If the last year has made you think the end of days might actually be nigh, you aren't alone — and it's no longer just the tinfoil-hat-wearing crowd, either. Luxury doomsday condos are now a thing.
If you have a few million to invest and a fear of the apocalypse, either caused by mankind's folly or natural phenomena, luxury property developers like Larry Hall have just the condos of your preparedness dreams. Even the logos for these dystopian developments looks like something straight out of the Hunger Games, but this trend is no fictional tale.
Featuring amenities such as a tactical team and fleet of military vehicles with emergency pick-ups available within a 400-mile range of the Kansas location, as well as five years worth of food guaranteed for each person, luxury doomsday condos such as those Hall builds into former missile silos — which he has been scooping up since 2008 as founder and CEO of the Survival Condo Project — are meant to replicate underground as high a quality of life as his residents enjoyed up in the real world, but all from within the safety of 174-foot-deep wells originally built to withstand a nuclear bomb.
Hall recently told NPR that the 15-floor underground apartment complex was designed "kind of like a miniature cruise ship" — starting at $1.5 million for a half-floor, 900-square-foot unit, with luxury bunker building amenities such as a rock climbing wall and gym, a dog park, a market (presumably stocked with the foodstuffs grown on-site through hydroponic and aquaculture gardening), a medical center, an arcade, a library and classrooms, an indoor shooting range, a movie theater, and an indoor pool with onsite spa.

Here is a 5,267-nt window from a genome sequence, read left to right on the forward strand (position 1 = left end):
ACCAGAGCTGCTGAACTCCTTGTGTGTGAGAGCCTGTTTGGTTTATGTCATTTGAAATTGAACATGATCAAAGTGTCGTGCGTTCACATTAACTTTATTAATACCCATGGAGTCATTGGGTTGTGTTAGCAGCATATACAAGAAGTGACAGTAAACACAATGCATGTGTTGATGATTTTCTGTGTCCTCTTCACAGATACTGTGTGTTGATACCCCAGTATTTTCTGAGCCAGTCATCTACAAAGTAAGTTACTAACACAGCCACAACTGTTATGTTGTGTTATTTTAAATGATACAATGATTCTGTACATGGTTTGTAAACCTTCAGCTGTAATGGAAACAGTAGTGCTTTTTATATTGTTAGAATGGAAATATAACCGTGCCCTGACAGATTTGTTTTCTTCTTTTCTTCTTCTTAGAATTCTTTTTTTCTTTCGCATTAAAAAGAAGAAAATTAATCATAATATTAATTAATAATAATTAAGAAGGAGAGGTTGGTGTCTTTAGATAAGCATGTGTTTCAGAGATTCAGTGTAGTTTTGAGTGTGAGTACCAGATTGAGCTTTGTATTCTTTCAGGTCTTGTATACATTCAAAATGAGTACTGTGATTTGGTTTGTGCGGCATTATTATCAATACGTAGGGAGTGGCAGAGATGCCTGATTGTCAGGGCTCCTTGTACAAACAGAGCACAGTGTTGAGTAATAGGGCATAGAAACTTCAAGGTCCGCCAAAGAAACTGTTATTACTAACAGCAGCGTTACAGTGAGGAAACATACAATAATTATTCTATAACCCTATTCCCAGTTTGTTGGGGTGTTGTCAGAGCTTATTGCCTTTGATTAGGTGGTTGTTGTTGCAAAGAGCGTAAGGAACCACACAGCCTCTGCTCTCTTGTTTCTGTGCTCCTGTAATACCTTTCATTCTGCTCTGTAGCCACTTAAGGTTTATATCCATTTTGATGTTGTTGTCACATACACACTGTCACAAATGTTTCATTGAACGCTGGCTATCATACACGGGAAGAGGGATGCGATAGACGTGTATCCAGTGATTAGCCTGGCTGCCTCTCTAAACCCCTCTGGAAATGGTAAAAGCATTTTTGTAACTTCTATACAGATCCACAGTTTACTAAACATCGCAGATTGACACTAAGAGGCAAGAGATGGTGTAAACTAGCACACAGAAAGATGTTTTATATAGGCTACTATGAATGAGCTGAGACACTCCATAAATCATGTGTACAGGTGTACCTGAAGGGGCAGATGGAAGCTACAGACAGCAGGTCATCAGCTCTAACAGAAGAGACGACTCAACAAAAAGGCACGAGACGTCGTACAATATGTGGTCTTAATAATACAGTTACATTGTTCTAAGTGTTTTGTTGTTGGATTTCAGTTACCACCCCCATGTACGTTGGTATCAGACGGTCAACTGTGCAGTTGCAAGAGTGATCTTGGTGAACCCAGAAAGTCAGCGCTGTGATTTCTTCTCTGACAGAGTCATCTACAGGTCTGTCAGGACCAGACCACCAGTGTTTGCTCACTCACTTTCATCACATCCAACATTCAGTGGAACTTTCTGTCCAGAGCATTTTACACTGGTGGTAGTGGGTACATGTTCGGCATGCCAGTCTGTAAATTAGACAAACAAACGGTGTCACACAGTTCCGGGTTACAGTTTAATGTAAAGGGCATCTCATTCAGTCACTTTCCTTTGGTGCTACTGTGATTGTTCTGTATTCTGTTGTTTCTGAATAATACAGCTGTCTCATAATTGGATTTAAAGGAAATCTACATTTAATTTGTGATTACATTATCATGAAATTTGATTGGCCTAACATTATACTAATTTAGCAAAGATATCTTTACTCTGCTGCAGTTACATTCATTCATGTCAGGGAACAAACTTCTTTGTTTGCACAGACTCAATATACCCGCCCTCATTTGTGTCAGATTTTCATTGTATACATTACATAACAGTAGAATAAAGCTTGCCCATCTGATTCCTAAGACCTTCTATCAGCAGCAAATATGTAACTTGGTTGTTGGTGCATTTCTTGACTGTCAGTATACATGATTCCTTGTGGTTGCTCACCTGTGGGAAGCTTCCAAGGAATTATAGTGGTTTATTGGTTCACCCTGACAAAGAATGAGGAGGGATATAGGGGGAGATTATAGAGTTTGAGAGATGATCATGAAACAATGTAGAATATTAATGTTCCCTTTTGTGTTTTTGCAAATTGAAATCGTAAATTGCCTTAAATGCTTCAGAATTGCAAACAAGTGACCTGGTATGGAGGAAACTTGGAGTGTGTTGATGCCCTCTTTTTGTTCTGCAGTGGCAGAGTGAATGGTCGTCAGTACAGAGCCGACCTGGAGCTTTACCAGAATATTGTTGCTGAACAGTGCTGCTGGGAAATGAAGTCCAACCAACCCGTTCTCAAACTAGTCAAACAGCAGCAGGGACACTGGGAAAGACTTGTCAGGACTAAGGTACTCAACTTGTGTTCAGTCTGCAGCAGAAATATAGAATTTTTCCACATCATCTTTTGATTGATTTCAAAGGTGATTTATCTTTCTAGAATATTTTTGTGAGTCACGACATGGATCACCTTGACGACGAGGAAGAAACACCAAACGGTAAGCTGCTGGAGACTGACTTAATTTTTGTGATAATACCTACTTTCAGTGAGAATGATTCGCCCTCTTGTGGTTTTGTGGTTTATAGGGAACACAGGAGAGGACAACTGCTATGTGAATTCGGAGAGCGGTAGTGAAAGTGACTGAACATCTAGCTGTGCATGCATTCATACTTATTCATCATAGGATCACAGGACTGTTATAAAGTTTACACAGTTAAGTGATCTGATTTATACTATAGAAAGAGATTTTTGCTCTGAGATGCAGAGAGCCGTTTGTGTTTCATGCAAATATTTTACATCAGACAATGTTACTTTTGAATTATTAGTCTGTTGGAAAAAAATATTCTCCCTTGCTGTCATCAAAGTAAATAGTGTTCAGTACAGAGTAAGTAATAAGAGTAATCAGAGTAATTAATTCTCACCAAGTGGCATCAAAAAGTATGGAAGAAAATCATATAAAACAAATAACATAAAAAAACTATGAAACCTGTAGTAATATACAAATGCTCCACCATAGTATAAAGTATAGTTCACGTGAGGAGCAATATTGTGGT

And Hall is not alone in investing heavily in this idea. As The Atlantic reported in its March 2017 issue, emergency preparedness resorts of this style are only growing in number — in part because we recently got the closest to the Doomsday Clock as at any time in history since 1953, during the height of the Cold War.
Projects from the scratch-built Trident Lakes in Texas, a "5-star playground equipped with defcon 1 preparedness", to Vivos Europa One in Germany, a former Soviet armory turned luxury survival community, are all part of the growing luxury doomsday real estate industry — worth hundreds of millions of dollars, and rising.
Earlier this week, I happened across an old episode of Quantum Leap on TV in which Sam (Scott Bakula) goes back in time to save the family of a nuclear fallout shelter salesman, who is panicking in the middle of the Cuban Missile Crisis. At the end of the episode, Sam convinces the dad to abandon the idea of building residential bomb shelters in suburban backyards in favor of swimming pools — a "growth industry." But if you still have one of those midcentury bomb shelters in your backyard in real life, maybe now is the time to consider it an asset worthy of being restored and renovated — even a future selling point for your listing.